Shares of the iShares MSCI Mexico Capped Investable Market
Index Fund (NYSE:
) are trading higher by nearly half a percent today after Banco
de Mexico, that country's central bank, surprisingly pared its
overnight lending rate by 50 basis points to a record low of four
It is the first time in three and a half years that the
central bank has pared rates, a move that was expected by just
seven of 25 economists surveyed by Bloomberg
Benign inflation served as one catalyst for Banco de Mexico to
pare rates. Inflation in Latin America's second-largest economy
was 3.55 percent last month, up from 3.25 percent in January
though still within the central bank's desired target range of
two percent to four percent, Bloomberg reported.
Slowing economic growth is perhaps the other primary catalyst
behind the rate as Mexico's GDP growth is forecast to be 3.5
percent this year, though that is expected to be on par with
Brazil, Latin America's largest economy.
Still, EWW has been a leader among major Latin America
over the past year and year-to-date. In the past 12 months while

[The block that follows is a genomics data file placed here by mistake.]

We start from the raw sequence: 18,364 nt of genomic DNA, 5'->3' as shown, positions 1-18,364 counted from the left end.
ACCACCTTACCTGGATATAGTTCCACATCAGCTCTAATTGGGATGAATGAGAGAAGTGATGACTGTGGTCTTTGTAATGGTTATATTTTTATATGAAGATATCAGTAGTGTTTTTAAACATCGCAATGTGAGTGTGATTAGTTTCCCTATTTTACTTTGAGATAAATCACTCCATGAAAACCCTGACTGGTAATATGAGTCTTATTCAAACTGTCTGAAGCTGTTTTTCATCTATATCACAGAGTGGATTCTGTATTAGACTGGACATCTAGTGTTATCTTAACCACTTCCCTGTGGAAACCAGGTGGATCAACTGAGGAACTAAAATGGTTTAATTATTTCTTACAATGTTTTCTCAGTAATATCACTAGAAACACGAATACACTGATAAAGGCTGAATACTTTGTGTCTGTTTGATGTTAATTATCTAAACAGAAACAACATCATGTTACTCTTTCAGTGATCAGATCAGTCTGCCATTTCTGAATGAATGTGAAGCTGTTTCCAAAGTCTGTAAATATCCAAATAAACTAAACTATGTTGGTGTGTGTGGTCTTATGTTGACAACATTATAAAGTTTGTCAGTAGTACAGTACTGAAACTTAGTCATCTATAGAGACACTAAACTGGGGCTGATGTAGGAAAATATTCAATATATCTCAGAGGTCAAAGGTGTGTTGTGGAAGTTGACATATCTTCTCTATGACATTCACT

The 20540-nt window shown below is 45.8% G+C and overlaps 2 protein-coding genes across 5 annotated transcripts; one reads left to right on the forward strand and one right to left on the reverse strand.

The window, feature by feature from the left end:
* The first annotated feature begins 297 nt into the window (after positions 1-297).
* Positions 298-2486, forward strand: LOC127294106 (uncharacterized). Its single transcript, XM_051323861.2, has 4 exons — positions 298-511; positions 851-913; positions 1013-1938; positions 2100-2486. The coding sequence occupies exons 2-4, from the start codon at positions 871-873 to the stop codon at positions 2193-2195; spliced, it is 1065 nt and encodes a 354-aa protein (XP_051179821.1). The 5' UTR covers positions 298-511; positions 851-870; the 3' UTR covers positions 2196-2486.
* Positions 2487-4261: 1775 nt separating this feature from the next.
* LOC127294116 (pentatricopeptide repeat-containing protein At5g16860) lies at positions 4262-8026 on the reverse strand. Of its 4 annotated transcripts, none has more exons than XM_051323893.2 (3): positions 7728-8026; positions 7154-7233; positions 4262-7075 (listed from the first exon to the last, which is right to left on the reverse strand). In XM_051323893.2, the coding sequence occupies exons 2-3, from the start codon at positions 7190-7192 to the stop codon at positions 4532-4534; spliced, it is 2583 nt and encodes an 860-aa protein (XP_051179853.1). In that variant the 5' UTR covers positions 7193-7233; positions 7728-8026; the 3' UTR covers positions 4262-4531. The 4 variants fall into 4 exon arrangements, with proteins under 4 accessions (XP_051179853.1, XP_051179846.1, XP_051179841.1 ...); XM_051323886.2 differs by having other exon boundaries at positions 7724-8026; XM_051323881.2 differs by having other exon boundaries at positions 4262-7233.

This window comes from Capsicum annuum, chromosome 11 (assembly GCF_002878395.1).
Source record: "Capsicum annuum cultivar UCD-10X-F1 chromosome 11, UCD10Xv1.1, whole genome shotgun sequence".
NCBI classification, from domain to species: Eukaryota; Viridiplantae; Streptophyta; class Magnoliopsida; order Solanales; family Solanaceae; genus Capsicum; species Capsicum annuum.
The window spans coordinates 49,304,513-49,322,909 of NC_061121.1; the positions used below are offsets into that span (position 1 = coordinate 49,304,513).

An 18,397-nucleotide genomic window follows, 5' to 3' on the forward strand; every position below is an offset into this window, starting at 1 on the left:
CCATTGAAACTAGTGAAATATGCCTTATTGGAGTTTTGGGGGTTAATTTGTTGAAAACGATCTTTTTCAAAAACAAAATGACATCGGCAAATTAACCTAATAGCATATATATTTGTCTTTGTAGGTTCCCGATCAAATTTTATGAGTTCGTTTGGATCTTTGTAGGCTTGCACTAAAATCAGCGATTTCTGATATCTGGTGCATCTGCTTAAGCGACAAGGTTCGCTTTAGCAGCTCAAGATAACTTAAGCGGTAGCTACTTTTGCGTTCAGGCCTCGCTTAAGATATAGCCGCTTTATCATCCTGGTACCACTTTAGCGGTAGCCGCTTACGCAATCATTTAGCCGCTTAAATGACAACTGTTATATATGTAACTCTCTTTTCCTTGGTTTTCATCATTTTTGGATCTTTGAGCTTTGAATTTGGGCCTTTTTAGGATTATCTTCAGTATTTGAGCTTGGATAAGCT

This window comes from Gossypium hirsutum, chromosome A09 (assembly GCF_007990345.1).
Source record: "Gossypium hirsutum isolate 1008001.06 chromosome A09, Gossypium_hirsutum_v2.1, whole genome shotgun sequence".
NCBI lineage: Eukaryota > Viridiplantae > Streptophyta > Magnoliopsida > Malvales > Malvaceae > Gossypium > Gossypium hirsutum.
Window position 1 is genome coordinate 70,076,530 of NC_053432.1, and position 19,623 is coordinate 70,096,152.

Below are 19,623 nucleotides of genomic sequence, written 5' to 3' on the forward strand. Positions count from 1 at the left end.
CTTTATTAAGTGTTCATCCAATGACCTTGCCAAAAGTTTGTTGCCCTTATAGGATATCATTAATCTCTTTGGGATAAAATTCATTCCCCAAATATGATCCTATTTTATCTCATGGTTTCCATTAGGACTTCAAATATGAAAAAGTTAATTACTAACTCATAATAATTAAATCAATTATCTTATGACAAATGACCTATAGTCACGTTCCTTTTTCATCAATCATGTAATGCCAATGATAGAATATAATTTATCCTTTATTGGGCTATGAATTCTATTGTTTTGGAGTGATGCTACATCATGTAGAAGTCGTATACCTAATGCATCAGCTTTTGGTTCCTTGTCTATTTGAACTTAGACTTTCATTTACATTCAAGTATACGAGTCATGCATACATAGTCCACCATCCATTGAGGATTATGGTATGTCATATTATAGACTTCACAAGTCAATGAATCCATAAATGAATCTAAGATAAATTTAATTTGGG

the iShares S&P Latin America 40 Index Fund (NYSE:
) has slid 7.6 percent, EWW has surged 19.6. Over the same time,
EWW has been the top-performing country-specific ETF tracking a
Latin American nation.
government labor reforms
and the pilfering of some manufacturing jobs from China, EWW has
been a solid though not spectacular performer in 2013. The ETF
has outperformed ILF and the comparable Colombia and Peru ETFs,
though EWW is currently lagging the iShares MSCI Brazil Capped
Index Fund (NYSE:
To be fair, EWZ has only started outpacing EWW this week by
a resurgence in Brazil's state-run oil giant
EWW's uptrend does have the ETF trading at a premium relative
to the broader emerging markets universe. The fund currently has
a P/E ratio of 26.34 and a price-to-book ratio of 3.83,
according to iShares data
. By comparison, the iShares MSCI Emerging Markets Index Fund
) has a P/E below 18.4 and a price-to-book ratio just over
Departing from equities, news of the rate cut is not having
much of an impact on bond ETFs with heavy exposure to
peso-denominated issues. The peso gained more than eight percent
against the greenback last year and is up nearly one percent
year-to-date, underscoring why some investors,
including PIMCO's Bill Gross
favor peso-denominated bonds.
Today, however, the Market Vectors LatAm Aggregate Bond ET
), which has a14.5 percent weight to bonds denominated pesos, is
just slightly lower. Same goes for the Emerging Markets Local
Currency Bond ETF (NYSE:
), which features a 10 percent weight to Mexico.
For more on Mexico, click
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